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How to build a VMware lab setup for testing

Understanding what makes virtualization tick comes down to successful testing; find out how to build a VMware lab setup for testing at home.

While virtualization is a common concept, few understand what makes it tick. I'm a firm believer of learning by doing; and in an industry that constantly evolves, we are never short of topics to dig into. A home lab, therefore, can be the cornerstone of personnel development, as it enables you to understand a variety of network and security topics. And one of easiest ways to build a lab is to exploit virtualization so that you can use space-efficient (and more affordable) devices.

Take a walk on the HCL side

Even virtual labs need hardware, and the first step is to find some. There are platforms to suit all budgets, office spaces and performance demands. VMware provides a hardware compatibility list (HCL) detailing servers and components supported in production environments. However, a home VMware lab setup on a budget can be constructed if you wander a little from HCL's beaten path. Here are some to consider:

NUC and Brix -- Next Unit of Computing and Brix manufacture attractive devices for a VMware lab setup at home; they are small, quiet and power efficient. Each packs modern laptop innards into a digital linear tape-sized space. The Intel-anchored NUC is well supported and available in Celeron, Pentium and Core i3, i5, and i7 specifications. With the addition of a switch, you can build a small data center in a briefcase.

The Gigabyte Brix could be considered a clone of the NUC. Sporting similar Intel processors options as the NUC, the Brix uses merchant network cards, SATA and USB controllers. As a result, compared to the equivalent NUC, a few dollars are shaved from the bill. The Brix is less supported, but with some hard work, a satisfactory ESXi host can be built. Asus, Acer and other OEMs produce netops based upon Intel and AMD CPUs, but in these cases, driver support varies widely.

The extreme compactness of these platforms is also an Achilles' heel. Limited by small outline dual in-line memory module specifications and chip capacity, almost all netops have rigid RAM limits of 8 GB to 16 GB. Furthermore, off-the-shelf netops tend to only come with a single Gigabit Ethernet network interface card (NIC). This is fine for limited lab work, but getting the ideal number of interfaces (three) into such a tiny platform typically involves case cutting and/or using USB NICs. A handful of OEMs offer NUC-based devices with additional network cards, but as short-run devices, the bill of material value creeps up.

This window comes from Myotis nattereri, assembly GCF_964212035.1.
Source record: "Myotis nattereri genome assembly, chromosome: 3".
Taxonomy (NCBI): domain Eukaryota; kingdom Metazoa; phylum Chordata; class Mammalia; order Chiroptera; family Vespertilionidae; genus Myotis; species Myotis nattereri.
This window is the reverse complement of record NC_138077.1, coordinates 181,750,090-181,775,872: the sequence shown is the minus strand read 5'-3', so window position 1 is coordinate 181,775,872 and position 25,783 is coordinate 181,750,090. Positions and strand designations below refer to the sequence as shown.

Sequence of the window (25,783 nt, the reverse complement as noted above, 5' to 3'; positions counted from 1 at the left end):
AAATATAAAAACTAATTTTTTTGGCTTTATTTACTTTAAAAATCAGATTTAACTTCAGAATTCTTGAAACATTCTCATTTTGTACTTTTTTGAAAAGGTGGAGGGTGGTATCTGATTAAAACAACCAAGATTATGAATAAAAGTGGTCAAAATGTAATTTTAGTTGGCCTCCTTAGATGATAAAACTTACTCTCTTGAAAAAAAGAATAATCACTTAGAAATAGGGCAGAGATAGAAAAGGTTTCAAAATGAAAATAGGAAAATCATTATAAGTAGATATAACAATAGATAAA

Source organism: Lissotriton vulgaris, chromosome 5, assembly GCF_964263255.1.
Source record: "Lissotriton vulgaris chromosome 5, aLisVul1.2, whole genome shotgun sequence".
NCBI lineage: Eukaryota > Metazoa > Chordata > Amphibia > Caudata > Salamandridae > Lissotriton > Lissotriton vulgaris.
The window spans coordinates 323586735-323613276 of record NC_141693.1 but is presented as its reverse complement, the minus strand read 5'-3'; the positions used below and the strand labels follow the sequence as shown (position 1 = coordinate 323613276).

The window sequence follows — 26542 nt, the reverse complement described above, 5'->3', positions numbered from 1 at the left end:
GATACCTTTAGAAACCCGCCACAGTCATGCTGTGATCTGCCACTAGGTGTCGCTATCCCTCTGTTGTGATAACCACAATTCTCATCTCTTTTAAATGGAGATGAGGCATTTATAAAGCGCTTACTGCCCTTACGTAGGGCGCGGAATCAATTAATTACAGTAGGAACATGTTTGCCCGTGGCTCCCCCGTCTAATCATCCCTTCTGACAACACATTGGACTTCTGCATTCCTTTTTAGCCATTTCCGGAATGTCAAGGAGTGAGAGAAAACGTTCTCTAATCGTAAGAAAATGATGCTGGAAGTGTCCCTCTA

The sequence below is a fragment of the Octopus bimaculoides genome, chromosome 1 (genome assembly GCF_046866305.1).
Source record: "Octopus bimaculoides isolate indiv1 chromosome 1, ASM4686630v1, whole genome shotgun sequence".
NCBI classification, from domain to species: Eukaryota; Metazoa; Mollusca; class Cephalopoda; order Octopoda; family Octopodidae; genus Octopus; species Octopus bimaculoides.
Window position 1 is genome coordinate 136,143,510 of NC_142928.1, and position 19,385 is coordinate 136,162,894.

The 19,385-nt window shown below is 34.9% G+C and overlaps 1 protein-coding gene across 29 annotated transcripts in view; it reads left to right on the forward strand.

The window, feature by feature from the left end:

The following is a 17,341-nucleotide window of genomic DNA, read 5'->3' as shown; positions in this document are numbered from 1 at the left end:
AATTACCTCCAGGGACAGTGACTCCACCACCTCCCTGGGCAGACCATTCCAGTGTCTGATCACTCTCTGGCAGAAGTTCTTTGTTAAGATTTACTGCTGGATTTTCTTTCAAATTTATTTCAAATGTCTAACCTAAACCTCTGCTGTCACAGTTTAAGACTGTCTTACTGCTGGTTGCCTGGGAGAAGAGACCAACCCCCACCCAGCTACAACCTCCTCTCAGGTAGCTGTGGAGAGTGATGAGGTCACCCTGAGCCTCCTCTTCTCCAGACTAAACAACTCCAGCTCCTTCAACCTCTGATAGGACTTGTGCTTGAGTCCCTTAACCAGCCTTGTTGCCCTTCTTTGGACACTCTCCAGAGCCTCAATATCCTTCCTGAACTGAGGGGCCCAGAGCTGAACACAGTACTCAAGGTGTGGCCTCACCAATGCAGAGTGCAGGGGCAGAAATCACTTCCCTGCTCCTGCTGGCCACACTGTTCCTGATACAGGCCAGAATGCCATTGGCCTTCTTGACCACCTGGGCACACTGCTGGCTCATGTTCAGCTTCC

HPE Microservers -- Hewlett Packard Enterprise's ProLiant Microserver is possibly the best-known home server. There are at least four generations tucked under the desks of network nerds across the world. Although it has never been a powerhouse, a lot of useful equipment is packed in a small(ish) space. The squat Microservers contain four SATA bays, PCI-E slots and integrated lights-out features. The earlier AMD generations are eminently hackable. With silent power supplies, storage upgrades and "less than official" BIOS modifications, these 12-inch cubes have been elevated into little powerhouses.

Given that so many hardware options exist for supporting your home virtualization lab, there is no excuse not to get started.

The price alone has been a selling point; even with a low retail, heavy discounts and rebates are often offered. As a result, many tricked-out Microservers are available on the secondary market. Even the current G8 Pentium-class devices have been offered for as low as $150 after rebates (I know this, as I've just purchased my third). With room for lots of storage, a decent amount of RAM and multiple NICs, the HPE Microservers are only limited by relatively puny standard CPUs. However, if you are handy with a tube of thermal paste, even these can be swapped out for more powerful replacements.